Biochemical Markers of Bone Resorption Compared with Estimates of Bone Resorption from Radiotracer Kinetic Studies in Osteoporosis

Authors

  • Dr. R. Eastell,

    Corresponding author
    1. Department of Human Metabolism & Clinical Biochemistry, Clinical Sciences Centre, University of Sheffield, Sheffield, United Kingdom
    • Department of Human Metabolism & Clinical Biochemistry, Clinical Sciences Centre, Northern General Hospital, Sheffield, S5 7AU, U.K.
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  • A. Colwell,

    1. Department of Human Metabolism & Clinical Biochemistry, Clinical Sciences Centre, University of Sheffield, Sheffield, United Kingdom
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  • L. Hampton,

    1. Bone Disease Research Group, Clinical Research Centre, Harrow, United Kingdom
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  • J. Reeve

    1. Bone Disease Research Group, Clinical Research Centre, Harrow, United Kingdom
    Current affiliation:
    1. Department of Medicine, Box 157, Addenbrooke's Hospital, Hills Road, Cambridge CB2 2QQ, United Kingdom
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Abstract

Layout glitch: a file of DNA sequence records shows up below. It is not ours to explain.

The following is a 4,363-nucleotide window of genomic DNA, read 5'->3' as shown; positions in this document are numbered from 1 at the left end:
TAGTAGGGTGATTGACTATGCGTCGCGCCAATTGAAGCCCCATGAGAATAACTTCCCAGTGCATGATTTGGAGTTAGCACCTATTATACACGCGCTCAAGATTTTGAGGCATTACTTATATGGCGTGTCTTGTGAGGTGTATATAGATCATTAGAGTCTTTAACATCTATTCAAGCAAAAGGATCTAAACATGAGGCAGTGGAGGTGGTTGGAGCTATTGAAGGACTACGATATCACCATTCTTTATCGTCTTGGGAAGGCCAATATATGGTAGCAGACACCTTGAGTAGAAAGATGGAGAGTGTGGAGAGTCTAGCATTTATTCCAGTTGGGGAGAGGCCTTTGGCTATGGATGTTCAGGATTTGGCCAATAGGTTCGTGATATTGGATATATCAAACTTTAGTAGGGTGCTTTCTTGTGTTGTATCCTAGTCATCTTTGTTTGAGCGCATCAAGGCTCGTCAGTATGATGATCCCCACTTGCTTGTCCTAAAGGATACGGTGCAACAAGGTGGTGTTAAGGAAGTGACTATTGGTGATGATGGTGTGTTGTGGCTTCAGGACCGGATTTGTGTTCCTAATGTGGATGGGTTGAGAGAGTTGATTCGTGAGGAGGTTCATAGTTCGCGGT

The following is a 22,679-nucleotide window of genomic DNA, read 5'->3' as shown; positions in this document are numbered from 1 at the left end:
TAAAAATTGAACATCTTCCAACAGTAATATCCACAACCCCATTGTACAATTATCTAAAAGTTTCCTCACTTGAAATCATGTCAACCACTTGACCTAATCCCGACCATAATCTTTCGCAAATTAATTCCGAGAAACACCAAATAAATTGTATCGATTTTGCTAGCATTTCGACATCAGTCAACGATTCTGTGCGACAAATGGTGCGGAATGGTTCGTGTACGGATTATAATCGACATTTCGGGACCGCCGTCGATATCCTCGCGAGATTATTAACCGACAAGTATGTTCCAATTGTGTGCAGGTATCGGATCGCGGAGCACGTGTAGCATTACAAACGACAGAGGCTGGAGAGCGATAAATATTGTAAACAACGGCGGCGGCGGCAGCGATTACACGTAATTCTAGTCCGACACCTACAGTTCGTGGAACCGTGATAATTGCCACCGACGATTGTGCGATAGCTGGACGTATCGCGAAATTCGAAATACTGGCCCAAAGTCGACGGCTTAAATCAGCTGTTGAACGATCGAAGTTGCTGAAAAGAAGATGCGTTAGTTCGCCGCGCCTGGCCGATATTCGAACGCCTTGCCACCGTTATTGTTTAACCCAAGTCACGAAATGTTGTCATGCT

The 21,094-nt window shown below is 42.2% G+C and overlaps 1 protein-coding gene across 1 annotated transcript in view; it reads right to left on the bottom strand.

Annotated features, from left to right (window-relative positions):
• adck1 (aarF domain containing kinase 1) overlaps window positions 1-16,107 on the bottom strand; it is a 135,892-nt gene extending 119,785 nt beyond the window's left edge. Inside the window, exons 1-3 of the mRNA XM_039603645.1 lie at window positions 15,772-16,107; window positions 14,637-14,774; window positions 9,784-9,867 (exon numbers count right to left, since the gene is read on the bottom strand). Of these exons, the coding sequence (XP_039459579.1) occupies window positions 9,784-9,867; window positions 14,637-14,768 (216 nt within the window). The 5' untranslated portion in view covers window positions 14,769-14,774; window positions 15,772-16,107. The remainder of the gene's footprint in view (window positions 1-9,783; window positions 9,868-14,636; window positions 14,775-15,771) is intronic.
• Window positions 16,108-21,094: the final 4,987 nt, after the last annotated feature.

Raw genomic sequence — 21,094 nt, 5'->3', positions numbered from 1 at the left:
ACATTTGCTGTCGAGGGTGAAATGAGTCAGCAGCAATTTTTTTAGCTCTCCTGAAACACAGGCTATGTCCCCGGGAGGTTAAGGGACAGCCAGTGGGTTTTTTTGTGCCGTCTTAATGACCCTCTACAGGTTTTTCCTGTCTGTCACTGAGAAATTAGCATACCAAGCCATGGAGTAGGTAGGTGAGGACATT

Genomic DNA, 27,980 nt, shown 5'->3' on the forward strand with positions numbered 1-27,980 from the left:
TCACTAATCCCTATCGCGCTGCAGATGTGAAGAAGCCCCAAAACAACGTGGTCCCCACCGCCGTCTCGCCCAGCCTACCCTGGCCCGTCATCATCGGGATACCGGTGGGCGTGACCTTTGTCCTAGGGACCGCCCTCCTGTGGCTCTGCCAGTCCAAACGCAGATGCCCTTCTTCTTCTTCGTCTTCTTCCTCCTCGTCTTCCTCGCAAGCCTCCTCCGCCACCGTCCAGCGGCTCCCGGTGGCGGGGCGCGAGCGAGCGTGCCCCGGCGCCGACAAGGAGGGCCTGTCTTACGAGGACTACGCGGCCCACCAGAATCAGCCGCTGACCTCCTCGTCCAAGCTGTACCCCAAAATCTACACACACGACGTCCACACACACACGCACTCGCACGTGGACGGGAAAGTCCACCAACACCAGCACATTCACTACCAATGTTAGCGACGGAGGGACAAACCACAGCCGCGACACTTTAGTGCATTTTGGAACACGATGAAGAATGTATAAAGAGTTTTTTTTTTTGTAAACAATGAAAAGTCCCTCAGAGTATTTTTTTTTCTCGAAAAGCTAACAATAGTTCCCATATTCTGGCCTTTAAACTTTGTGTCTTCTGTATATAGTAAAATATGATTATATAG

The pyridinium cross-links of collagen pyridinoline (Pyd) and deoxypyridinoline (Dpd) are released during bone resorption and are neither metabolized nor absorbed from the diet. The aim of this study was to validate their use in osteoporosis. We studied 19 women with osteoporosis and estimated the bone resorption rate from a combined calcium balance/kinetics technique without (R) and with partial (RH) and “complete” (Res) correction for long-term exchange. The strongest correlation was observed between the bone-specific marker (Dpd) and with complete correction for long-term exchange (Res) (r = 0.71, p < 0.001). The intercept was not different from zero, suggesting that bone was the major source for Dpd. The crude ratio of Dpd to Res in the 19 women was 54.5; but the regression coefficient relating Dpd as the dependent variable to Res was 31.8 (95% CI 15.6–48.0), which was higher, but not significantly, than the ratio between Dpd and calcium (16.4) in 10 bone samples (cortical and trabecular bone). The weakest correlations between a biochemical marker and a kinetic index were those between hydroxyproline (a nonspecific marker of bone resorption) and R or RH. Treatment with hormone replacement therapy (HRT) or HRT and parathyroid hormone peptide 1–38 in seven women over 1 year resulted in similar percent changes in the biochemical markers and estimates of bone resorption. We conclude that the measurement of Dpd provides a reasonably accurate assessment of bone resorption in osteoporosis, and in the context of several repeat 24-h collections of urine offers measurement precision that is similar to that obtainable with methods depending on the use of radioisotopic tracers and the assessment of metabolic calcium balance.

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